Boost satisfaction scores with key words and quick response

Staff education and involvement are keys to success

One way to make sure discharge planners, physicians, and other referral sources continue to send you new patients is to make sure your patients and their family members are happy with your services.

Ensuring your patient satisfaction program is top-notch takes more than just sending out surveys, according to winners of a national patient satisfaction improvement award offered by Press Ganey Associates in South Bend, IN.

"The first step we took was to make sure all of our staff members were familiar with the survey and knew what questions our patients would be asked," says Tricia Bussell, RN, manager of Avera McKennan Home Care in Sioux Falls, SD. "While we don’t write scripts for our nurses to use, we do point out how the questions are worded and remind them to use the same words when talking with their patients," she says. For example, patients are asked questions on their survey about staff members’ concern for safety and privacy, as well as their explanations of medications or medical conditions. Therefore, nurses should use wording such as safety and privacy when explaining things to patients, she explains.

At Baptist Health Home Health in Heber Springs, AR, nurses also use phrases such as, "We’re concerned about your privacy," or "We want your family members involved in your care," says Ann Roberson, RN, MSN, CNS, director of the agency. "Patients may not receive the survey forms for several weeks after discharge, so we need to make it clear during our visits that we are concerned about their privacy or safety or involvement in the care plan," she explains. The best way to ensure patients remember your concern is not to take for granted that they interpret your actions to indicate concern, she adds.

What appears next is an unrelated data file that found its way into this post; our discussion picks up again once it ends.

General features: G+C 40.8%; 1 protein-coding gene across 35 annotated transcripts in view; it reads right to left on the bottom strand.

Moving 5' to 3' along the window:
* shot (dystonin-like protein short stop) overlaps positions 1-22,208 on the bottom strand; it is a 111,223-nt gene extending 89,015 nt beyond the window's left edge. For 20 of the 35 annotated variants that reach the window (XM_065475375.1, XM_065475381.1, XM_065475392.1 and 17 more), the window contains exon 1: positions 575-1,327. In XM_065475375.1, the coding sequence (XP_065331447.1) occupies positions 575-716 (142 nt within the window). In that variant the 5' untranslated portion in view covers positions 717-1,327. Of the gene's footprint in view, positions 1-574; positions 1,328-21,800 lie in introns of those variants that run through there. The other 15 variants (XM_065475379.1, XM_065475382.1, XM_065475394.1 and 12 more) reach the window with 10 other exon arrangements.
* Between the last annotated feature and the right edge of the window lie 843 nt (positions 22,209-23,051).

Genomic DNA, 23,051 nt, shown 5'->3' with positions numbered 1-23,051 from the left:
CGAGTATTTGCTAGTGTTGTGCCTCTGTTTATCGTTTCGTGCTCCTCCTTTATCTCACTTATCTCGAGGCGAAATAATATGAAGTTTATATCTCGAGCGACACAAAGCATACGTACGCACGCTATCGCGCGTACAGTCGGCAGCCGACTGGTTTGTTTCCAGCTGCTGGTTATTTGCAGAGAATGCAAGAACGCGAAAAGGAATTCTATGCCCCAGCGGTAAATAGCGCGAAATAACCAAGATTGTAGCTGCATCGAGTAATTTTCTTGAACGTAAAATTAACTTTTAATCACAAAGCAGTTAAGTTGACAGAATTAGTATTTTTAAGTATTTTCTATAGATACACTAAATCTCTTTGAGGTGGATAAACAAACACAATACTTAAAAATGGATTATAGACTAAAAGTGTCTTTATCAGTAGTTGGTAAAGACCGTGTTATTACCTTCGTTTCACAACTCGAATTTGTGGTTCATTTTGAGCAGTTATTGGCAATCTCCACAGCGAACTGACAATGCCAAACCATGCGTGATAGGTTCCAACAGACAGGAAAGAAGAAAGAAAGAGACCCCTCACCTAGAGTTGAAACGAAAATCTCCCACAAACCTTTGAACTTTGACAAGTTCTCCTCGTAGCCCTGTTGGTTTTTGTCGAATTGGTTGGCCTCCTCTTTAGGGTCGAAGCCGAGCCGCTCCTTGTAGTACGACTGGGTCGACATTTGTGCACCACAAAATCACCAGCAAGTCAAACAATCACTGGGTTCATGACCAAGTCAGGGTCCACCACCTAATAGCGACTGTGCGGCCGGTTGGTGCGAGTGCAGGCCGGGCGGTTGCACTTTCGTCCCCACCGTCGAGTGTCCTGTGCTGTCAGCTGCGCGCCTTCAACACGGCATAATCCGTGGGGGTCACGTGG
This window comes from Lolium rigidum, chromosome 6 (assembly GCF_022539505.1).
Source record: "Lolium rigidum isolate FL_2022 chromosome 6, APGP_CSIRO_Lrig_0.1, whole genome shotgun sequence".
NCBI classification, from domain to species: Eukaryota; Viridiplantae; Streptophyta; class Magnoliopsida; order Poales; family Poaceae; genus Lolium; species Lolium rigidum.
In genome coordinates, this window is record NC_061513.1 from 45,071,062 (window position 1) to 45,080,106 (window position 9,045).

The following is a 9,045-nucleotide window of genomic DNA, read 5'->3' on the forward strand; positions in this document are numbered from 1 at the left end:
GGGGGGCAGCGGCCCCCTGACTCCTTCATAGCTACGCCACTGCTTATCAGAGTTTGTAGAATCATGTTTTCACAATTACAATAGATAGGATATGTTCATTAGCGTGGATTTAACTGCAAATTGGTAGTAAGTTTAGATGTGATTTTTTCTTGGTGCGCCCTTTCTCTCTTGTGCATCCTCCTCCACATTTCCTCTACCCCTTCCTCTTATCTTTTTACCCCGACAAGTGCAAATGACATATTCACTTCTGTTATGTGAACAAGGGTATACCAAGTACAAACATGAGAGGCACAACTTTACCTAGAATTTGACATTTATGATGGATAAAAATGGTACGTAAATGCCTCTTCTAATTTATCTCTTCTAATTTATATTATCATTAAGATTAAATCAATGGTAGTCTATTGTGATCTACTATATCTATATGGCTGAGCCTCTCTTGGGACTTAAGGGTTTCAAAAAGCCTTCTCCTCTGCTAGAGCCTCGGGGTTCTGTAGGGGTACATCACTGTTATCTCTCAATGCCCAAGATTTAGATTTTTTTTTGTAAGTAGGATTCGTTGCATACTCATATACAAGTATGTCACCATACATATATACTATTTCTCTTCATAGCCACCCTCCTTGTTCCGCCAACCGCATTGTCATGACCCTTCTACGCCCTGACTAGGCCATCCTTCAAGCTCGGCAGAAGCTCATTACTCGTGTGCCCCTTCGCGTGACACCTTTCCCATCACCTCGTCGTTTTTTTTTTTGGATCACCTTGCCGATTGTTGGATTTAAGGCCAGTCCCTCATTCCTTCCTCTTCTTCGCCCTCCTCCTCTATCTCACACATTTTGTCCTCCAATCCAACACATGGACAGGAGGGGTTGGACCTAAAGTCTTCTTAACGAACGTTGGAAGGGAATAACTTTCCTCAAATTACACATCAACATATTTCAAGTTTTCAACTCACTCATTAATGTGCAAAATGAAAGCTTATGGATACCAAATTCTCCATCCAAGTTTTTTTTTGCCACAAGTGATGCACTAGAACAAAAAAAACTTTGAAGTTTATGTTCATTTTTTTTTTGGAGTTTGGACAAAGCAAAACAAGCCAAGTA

Because Bussell wants to deal with a complaint immediately rather than a couple of months later when she receives survey forms, she encourages nurses to be aware of patients’ or family members’ actions that indicate dissatisfaction. "If a nurse believes that the patient is not happy about something, she reminds the patient that our home health agency wants to make sure we’re providing the best possible care, and if there are any concerns, we want to know about them immediately," Bussell explains.

"Nurses handle many of the complaints immediately, but they always let me know if there was a concern expressed by the patient," she says. "This is important for me to know so that I am not caught by surprise if the patient or a family member contacts me about the same thing."

It also is important to look at complaints as a chance to evaluate your agency’s service and make improvements, Bussell points out.

"When we do get complaints, they are usually related to scheduling or continuity of staff. We have initiated a performance improvement project that is looking at continuity by evaluating our scheduling practices and geographical location of patients," she explains.

The project should result in a process that increases the likelihood that the same staff person will see a patient over a period of time and should also result in a savings in mileage costs, Bussell adds. "We recognize that it is more beneficial for the same nurse to see patients each time, but we have to balance vacation time, sick leave, and weekend coverage," she says. Even with these challenges, Bussell’s goal is to improve continuity of staff for each patient.

Another way her agency addresses complaints about scheduling is to take the patient’s schedule into consideration when setting up visits, Bussell says. "We try to work around the family’s schedule," she explains. Sometimes, this means avoiding the time slot for the patient’s favorite television program, she adds. "While watching The Price is Right’ is not important to us, it is important to the patient, so we try to respect their schedule."